By Ed Williams, RRC / Published September 2019
For those who have read my previous articles in this publication, you know the importance of reserves for large capital expenses has been discussed. I don’t know of anything that gets association owners more upset than being faced with a large, unexpected special assessment. Let’s talk for a few minutes about how to avoid special assessments in roofing.
For instance, your association put a new roof on your building(s) 10 years ago, and, hopefully, your board of directors set up reserves to cover the cost of replacing it in 20 years. Did you base your reserve amount on what the roof cost when you put it on 10 years ago? How is the roof doing; is it going to last 20 years? The problem is that many think that because they have a new roof with a 20-year warranty, nothing needs to be done to the roof for 20 years. Unfortunately, that is not always true. You are responsible to clean out drains or fix a puncture made by an AC contractor. There are several items that can cause a 20-year roof to fail prematurely. This is rarely covered by your warranty from the manufacturer.
There are many factors that can affect your reserves on roofing, premature failure being one of them. An increase in prices for oil, steel, and aluminum can also raise the cost of the new roof. For that reason, it is important to review the reserves every five years. Someone doing a reserve study would first look at the roof to be sure that it is going to last the planned amount of time. Then they would look at the cost now and what it is anticipated to be in the future for making recommendations on the reserve amount. This is not only true for roofing, but it can be true for paving and exterior building envelope concerns as well.
As has been said before, annual inspections of the roof are critical to ensuring that it lasts the maximum amount of time that it can. Many 20-year roofs may even last longer than 20 years, with new technology now in the marketplace. For instance, if you’re doing an inspection in the 18th year of the 20-year roof, the inspector may indicate that the roof may last another two to five years. However, if the roof is beginning to blister and deteriorate, then soon the only option you will have will be to tear it off. If we can catch it before the surface deteriorates too badly, there are options such as silicone coatings that can extend the life of the roof 10, 15, or 20 years. The cost of this is a fraction of what tearing off and installing the new roof would be. Again, annual inspections can keep you ahead of the game.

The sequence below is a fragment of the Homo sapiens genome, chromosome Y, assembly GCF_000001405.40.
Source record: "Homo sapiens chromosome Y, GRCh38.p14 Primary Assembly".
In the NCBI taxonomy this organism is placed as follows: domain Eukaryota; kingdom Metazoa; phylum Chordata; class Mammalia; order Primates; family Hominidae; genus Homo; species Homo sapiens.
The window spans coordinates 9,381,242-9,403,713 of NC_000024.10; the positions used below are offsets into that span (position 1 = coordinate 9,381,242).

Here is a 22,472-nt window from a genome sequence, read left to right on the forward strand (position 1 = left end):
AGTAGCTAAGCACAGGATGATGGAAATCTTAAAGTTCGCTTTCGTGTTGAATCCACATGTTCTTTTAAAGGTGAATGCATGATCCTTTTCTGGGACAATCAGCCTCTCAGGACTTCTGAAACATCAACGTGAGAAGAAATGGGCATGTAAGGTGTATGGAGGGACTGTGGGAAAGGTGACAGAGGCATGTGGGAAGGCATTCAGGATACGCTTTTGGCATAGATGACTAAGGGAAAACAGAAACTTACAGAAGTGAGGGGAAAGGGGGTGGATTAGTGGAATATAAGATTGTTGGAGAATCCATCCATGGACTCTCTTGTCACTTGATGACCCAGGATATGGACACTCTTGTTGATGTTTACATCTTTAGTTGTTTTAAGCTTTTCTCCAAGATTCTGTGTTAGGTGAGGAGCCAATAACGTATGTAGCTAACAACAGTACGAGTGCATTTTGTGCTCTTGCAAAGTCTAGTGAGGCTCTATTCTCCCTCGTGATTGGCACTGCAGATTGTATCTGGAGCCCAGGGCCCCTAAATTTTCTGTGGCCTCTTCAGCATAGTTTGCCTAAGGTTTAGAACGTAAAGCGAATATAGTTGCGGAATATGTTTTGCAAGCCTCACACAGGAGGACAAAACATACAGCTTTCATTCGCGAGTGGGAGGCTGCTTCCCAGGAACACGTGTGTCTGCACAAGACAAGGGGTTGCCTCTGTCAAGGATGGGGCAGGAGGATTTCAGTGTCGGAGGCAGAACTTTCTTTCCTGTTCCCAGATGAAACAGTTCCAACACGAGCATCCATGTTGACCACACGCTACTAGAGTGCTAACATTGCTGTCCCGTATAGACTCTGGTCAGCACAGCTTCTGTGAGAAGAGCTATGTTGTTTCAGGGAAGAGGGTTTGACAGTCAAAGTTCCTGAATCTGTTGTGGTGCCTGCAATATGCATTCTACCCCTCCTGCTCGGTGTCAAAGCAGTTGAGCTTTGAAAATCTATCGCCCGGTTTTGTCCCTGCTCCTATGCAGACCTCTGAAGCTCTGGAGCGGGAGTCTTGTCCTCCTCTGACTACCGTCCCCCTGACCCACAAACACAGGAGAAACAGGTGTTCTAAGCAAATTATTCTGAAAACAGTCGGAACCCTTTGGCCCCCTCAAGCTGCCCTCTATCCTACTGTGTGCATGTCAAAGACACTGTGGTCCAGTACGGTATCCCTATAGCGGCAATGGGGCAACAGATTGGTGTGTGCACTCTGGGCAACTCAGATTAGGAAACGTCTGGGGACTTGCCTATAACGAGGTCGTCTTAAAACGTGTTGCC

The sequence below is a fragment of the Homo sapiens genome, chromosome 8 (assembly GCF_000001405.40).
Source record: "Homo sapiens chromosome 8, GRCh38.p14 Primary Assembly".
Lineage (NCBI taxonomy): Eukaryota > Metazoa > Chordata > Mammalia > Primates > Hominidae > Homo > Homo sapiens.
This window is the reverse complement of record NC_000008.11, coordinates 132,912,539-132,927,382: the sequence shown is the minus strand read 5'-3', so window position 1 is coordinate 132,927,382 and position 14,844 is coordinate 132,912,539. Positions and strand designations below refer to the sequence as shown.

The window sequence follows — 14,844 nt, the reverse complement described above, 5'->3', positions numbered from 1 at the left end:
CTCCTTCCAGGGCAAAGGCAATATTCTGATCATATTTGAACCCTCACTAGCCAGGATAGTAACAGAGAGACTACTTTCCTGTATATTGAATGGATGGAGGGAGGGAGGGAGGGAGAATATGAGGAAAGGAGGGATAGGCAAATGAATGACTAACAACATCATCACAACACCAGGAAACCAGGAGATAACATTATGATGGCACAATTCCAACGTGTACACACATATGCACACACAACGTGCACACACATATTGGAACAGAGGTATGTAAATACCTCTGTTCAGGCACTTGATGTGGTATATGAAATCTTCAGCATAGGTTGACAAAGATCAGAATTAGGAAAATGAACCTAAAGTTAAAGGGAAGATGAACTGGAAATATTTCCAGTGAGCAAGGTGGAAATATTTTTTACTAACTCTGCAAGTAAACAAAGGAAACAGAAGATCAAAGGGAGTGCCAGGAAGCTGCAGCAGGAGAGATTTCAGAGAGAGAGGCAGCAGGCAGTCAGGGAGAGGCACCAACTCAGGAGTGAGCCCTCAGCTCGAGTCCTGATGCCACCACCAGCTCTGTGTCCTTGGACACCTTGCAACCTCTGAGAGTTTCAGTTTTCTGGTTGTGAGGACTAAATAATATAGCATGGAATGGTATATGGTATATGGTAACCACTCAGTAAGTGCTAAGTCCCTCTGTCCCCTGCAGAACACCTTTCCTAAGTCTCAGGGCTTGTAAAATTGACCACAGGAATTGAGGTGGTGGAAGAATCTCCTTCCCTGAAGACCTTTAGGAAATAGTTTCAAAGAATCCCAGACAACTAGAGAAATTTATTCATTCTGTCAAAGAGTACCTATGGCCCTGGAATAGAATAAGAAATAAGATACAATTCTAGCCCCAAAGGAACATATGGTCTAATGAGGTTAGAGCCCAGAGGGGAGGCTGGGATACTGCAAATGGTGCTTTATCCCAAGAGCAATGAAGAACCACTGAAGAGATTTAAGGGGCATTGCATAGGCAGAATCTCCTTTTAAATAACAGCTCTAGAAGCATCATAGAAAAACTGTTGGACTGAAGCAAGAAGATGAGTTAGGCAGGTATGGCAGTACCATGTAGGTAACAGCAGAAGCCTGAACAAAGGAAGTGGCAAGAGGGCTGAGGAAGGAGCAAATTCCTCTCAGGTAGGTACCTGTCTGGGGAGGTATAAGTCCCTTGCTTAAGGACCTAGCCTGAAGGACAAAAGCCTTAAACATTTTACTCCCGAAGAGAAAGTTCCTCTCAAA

The roofing industry is facing historic labor shortages and volatile material pricing. Manufacturers are researching new products every day, and some of these will make their way to the marketplace in the form of more efficient and labor-friendly materials. This is another reason to have regular updates on your reserves. You may find that there is something on the market now that will not require the amount of money that you currently are planning to reserve for roof replacement.
For these and other reasons, it is important to have the roof inspected at least annually by a qualified professional. This will ensure that the roof lasts its intended life. At the same time, a qualified professional should be analyzing your reserves at least every five years.
The good news is that if you do everything right with annual inspections and reserve studies on a regular basis, you might find out that with the new technology, you have too much in reserves. That money could be transferred to other projects that you may or may not be funding reserves for.
As mentioned above, this article is primarily about roofing. However, most of it can relate to paving, exterior walls, concrete balconies, and almost any other major expense that you can expect in condominium associations.
Ed Williams, RRC
Ed Williams Registered Roof Consultant
Ed Williams Registered Roof Consultant is based in Florida and specializes in commercial and multi-unit structures—new or existing construction. Services include roof design, roof surveys, reroofing supervision as well as roof asset management. Ed Williams is a registered roof consultant with more than 40 years in the industry. For more information, call (772) 335-5832, email Ed@EdWilliamsRegisteredRoofConsultant.com, or visit www.edwilliamsroofconsultants.com.